Diamond is a South Dakota native who teaches classes in writing, broadcast journalism, and radio and television production at BHSU. He has bachelor’s degrees in journalism and history from the University of Southern Mississippi. His graduate degrees are from Northwest Missouri State University and the University of Southern California. Diamond, who joined the BHSU staff in 1995, is planning to retire after the 2006 - 2007 school year.


BHSU approved for graduate degree in science - top

Dr. Cynthia Anderson (left), associate director of the Center for the Conservation of Biological Resources at BHSU, reviews procedures with Laurelin Cottingham, a senior from Rapid City. Science students now have the option of pursuing a master's degree in integrative genomics.

Dr. Cynthia Anderson with BHSU student Laurelin Cottingham

The South Dakota Board of Regents has approved a master of science degree in integrative genomics at Black Hills State University, signaling a new direction for master’s degrees offered by the Spearfish university.

“This is Black Hills State’s first master’s degree in the sciences,” Regents President Harvey C. Jewett said. “The deep underground lab project at Homestake is right down the road, and there will be excellent opportunities there for genomics research. At a time when there is substantial state interest in expanding research and graduate education at South Dakota public universities, this degree is an excellent fit for our system and for BHSU in particular,” he said.

Black Hills State already offers master’s degree programs in education and business. The genomics degree will help recruit students for graduate-level study in a technology-rich area of emerging science, Jewett said. “This program is likely to have significant benefits for BHSU, with minimal risk to existing system programs,” Jewett said.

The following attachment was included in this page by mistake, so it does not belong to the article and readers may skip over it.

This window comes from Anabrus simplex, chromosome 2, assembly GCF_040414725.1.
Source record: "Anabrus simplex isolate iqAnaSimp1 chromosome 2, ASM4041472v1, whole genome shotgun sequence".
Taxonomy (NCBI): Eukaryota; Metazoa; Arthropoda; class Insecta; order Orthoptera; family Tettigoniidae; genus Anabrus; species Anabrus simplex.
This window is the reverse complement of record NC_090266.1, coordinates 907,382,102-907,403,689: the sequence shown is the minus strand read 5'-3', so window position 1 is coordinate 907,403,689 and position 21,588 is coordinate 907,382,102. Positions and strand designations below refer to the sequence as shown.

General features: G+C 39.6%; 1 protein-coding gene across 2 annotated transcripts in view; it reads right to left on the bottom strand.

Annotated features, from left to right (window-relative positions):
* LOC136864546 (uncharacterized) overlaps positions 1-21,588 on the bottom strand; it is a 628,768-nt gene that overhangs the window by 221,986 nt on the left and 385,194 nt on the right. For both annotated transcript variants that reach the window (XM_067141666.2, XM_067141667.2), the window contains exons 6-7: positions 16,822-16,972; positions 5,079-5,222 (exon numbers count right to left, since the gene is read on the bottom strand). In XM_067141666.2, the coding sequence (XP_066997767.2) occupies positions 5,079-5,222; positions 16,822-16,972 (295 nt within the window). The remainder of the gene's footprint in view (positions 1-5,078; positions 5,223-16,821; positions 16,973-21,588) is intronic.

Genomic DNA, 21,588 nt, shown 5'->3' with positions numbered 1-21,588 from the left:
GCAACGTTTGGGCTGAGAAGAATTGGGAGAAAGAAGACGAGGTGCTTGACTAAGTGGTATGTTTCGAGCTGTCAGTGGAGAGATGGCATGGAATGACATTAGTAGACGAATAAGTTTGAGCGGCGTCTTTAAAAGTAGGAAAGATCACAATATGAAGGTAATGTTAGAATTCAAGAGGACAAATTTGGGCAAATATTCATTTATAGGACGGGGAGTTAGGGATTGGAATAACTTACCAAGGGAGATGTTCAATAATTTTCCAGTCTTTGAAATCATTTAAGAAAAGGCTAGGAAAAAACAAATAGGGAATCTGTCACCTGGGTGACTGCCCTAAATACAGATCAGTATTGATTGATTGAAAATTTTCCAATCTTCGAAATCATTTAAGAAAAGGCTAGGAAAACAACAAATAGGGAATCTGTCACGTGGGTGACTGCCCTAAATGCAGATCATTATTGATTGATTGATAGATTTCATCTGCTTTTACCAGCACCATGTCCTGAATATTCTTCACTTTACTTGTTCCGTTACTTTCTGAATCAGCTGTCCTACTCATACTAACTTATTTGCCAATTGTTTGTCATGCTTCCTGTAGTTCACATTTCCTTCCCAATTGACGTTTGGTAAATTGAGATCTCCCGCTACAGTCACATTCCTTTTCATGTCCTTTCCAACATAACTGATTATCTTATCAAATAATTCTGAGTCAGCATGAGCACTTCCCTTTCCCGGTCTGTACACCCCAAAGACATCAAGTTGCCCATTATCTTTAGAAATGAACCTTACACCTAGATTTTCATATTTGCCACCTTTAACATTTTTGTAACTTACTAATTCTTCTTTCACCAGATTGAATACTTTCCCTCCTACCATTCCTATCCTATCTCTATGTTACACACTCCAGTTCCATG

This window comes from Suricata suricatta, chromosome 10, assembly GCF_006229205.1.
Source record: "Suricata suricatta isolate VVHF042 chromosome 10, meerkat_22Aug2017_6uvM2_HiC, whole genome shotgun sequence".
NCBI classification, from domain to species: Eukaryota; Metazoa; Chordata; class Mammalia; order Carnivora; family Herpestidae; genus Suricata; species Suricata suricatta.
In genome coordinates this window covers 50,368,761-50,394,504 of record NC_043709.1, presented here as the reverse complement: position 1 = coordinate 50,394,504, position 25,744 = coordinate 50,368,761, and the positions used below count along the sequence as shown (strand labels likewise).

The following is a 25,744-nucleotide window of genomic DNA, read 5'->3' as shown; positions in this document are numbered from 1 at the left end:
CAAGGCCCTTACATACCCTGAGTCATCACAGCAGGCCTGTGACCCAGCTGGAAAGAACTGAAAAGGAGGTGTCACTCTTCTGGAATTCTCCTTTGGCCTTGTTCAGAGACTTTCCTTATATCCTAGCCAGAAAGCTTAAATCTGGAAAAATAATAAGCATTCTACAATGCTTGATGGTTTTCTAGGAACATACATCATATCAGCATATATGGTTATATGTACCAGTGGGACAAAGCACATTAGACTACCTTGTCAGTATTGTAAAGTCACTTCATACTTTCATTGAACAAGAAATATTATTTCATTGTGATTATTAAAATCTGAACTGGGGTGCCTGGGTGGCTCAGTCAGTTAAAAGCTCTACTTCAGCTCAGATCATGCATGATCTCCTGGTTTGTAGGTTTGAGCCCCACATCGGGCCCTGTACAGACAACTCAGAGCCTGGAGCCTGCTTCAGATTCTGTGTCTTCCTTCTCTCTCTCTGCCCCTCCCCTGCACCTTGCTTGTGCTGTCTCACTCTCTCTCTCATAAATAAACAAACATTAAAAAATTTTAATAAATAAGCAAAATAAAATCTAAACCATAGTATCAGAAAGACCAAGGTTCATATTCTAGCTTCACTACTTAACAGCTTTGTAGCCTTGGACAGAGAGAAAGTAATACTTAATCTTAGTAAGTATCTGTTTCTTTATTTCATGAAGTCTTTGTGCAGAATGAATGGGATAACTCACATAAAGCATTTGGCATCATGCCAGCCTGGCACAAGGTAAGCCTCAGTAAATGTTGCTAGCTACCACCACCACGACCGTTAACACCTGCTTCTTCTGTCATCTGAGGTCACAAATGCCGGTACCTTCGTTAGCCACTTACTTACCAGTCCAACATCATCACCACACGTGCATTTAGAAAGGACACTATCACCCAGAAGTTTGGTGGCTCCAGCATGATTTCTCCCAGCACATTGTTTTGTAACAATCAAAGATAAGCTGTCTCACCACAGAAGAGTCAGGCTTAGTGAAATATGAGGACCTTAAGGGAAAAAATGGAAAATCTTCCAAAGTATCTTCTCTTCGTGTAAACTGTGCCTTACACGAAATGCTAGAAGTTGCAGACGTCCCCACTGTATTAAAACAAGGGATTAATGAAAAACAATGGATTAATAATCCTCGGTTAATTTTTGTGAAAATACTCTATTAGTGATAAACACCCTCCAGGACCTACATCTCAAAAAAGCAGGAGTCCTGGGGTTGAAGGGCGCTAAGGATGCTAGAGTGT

Integrative genomics is a new area of biological research that seeks to place the functional significance of an organism’s many genes into an ecological and evolutionary context. In a practical sense, integrative genomics allows scientists to understand the success story that each species represents.

University officials plan to offer the new degree starting this fall. Five students are expected to enroll in the first year, with an average of four students graduating each year once the program is fully operational. No new state resources were requested to develop or implement the degree, Jewett noted. The university also will not seek any new or increased student fees to implement the program.



Black Hills State University hosts new teacher academy - top

Black Hills State University is once again hosting the Governor’s New Teacher Academy.

The academy is being held on the BHSU campus July 12-14. A June session was held on the Dakota State University campus in Madison.

Governor Michael Rounds and Rick Melmer, the state secretary of education, plan to attend the academy at BHSU and will speak to the group Wednesday, July 12 at 4 p.m. in Jonas 305.

Building on the success of the Governor’s New Teacher Academy last year, the workshop is again being offered to all first-year teachers. This year, additional sessions are scheduled for second-year teachers.